a.       Documentary evidence showing relevant make-up and responsibilities of the group.

b.      A financial plan and budget showing current and future funding sources.

c.       Evidence of links and engagement with other bodies.

d.      Records of permanent staff and contracted personnel, indicating relevant experience.

e.      Management guidelines and processes, which demonstrate awareness and adherence to sustainability principles and transparency in operations and letting of contracts.

A2 Destination management strategy and action plan

The destination has established and is implementing a multi-year destination management strategy and action plan that is publicly available, is suited to its scale, was developed with stakeholder engagement and is based on sustainability principles.  The strategy includes an identification and assessment of tourism assets and considers socio-economic, cultural and environmental issues and risks.  The strategy relates to and influences wider sustainable development policy and action in the destination.

a.       A published document setting out the current destination strategy and action.

b.      The strategy/plan clearly visible and available on-line.

c.       Evidence of stakeholder consultation, meetings etc. in developing the plan.

d.      Reference to sustainability principles and an assessment of assets, issues and risks, contained in the strategy and action plan.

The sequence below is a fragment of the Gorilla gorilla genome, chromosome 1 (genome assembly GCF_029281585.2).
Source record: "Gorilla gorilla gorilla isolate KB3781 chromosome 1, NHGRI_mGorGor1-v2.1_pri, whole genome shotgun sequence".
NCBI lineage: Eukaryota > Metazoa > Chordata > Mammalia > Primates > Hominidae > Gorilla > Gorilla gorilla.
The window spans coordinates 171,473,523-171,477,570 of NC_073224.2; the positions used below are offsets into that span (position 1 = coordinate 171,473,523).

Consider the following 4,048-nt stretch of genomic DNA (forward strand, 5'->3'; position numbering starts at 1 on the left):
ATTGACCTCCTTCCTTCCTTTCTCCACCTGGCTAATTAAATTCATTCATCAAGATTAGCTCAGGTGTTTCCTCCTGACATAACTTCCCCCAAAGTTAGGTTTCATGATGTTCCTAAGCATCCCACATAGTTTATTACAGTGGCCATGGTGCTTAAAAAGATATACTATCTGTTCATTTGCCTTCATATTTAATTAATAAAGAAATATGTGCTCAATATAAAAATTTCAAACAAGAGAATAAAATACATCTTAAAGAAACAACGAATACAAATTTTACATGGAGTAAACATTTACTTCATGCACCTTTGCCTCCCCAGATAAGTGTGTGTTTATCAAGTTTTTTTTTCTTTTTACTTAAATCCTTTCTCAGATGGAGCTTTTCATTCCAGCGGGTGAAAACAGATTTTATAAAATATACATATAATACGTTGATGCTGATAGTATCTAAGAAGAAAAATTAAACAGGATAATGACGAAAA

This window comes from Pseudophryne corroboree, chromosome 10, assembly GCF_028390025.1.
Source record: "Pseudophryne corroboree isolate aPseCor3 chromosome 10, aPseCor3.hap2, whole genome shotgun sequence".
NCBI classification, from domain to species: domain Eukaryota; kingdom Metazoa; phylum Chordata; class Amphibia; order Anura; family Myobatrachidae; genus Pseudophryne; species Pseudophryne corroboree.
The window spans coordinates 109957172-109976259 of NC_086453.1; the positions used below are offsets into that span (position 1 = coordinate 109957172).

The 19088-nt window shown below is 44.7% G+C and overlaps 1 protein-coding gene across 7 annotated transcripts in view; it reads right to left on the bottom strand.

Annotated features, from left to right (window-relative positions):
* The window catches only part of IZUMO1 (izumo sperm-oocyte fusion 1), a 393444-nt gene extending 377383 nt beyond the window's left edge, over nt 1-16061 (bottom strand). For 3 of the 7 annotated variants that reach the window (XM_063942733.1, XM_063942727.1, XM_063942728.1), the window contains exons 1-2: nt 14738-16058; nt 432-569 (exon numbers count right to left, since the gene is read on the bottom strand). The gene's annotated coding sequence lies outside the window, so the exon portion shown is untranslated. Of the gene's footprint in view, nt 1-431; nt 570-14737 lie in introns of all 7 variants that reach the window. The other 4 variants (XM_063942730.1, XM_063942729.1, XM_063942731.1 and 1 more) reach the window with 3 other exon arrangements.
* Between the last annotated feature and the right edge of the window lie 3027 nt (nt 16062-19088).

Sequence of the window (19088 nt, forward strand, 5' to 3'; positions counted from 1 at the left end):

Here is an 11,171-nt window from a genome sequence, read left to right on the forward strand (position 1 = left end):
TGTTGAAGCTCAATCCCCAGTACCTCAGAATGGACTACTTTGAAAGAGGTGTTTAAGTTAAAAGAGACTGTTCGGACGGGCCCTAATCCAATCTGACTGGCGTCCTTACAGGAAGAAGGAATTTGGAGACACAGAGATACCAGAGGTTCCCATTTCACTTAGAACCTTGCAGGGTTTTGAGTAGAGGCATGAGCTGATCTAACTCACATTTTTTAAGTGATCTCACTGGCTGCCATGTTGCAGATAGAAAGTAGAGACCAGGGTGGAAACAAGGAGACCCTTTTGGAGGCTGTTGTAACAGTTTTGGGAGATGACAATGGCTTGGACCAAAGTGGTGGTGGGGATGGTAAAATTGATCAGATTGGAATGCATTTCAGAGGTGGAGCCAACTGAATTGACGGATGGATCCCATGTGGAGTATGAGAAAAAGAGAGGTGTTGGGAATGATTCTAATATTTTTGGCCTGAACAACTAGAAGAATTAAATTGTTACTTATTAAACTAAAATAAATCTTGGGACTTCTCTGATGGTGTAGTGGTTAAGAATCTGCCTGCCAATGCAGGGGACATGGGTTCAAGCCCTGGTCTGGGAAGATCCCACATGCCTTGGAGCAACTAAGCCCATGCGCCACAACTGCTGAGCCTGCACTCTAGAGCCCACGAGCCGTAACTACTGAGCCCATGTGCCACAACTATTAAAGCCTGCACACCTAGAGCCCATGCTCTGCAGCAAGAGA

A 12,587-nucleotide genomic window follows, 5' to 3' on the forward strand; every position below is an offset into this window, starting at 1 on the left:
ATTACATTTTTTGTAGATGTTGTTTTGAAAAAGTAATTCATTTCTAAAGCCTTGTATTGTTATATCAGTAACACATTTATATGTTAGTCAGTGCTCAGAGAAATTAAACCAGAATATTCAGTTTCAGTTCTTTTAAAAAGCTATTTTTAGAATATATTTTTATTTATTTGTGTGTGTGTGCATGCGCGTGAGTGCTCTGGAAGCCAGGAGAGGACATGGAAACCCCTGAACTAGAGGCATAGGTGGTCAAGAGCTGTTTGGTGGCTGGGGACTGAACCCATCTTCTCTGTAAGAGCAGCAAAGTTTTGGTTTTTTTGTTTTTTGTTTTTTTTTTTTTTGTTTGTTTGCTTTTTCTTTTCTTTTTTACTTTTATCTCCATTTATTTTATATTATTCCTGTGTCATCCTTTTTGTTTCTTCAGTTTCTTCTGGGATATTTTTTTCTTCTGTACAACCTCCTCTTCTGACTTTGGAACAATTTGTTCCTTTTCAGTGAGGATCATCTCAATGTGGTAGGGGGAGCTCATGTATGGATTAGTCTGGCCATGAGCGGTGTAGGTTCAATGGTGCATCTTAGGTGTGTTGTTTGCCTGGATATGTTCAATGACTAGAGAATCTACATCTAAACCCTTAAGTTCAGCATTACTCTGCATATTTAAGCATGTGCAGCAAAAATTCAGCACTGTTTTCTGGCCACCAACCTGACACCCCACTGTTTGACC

e.      Specific references in the strategy/action plan to wider sustainable development policy (including pursuit of the SDGs), and vice versa.

A3 Monitoring and reporting

The destination is implementing a system to monitor and respond to socio-economic, cultural and environmental issues and impacts arising from tourism.  Actions and outcomes are regularly monitored, evaluated and publicly reported.  The monitoring system is periodically reviewed.



a.       Specific quantifiable socio-economic, cultural and environmental indicators and targets identified.

b.      Measurement against these indicators, with results recorded and publicised at least annually.

c.       Written evidence of monitoring and reporting of actions and outcomes.

d.      Previous reviews of monitoring system and schedule for future reviews.

A(b) Stakeholder engagement
A4 Enterprise engagement and sustainability standards

The destination regularly informs tourism-related enterprises about sustainability issues and encourages and supports them in making their operations more sustainable.  The destination promotes the adoption of sustainability standards, promoting the application of GSTC-I Recognized standards and GSTC-I Accredited certification schemes for tourism enterprises, where available.  The destination publicizes a list of sustainability certified enterprises.

a.       Evidence of regular communication of sustainability issues to tourism-related businesses (Media, meetings, direct contact etc.).

b.      Sustainability support and advice to tourism-related business – available and promoted.

c.       Number and percentage of businesses certified against tourism sustainability standards (and whether GSTC recognised/accredited), with targets for wider outreach.

d.      Evidence of promotion of certification schemes.

e.      List of tourism-related certified enterprises, kept up to date.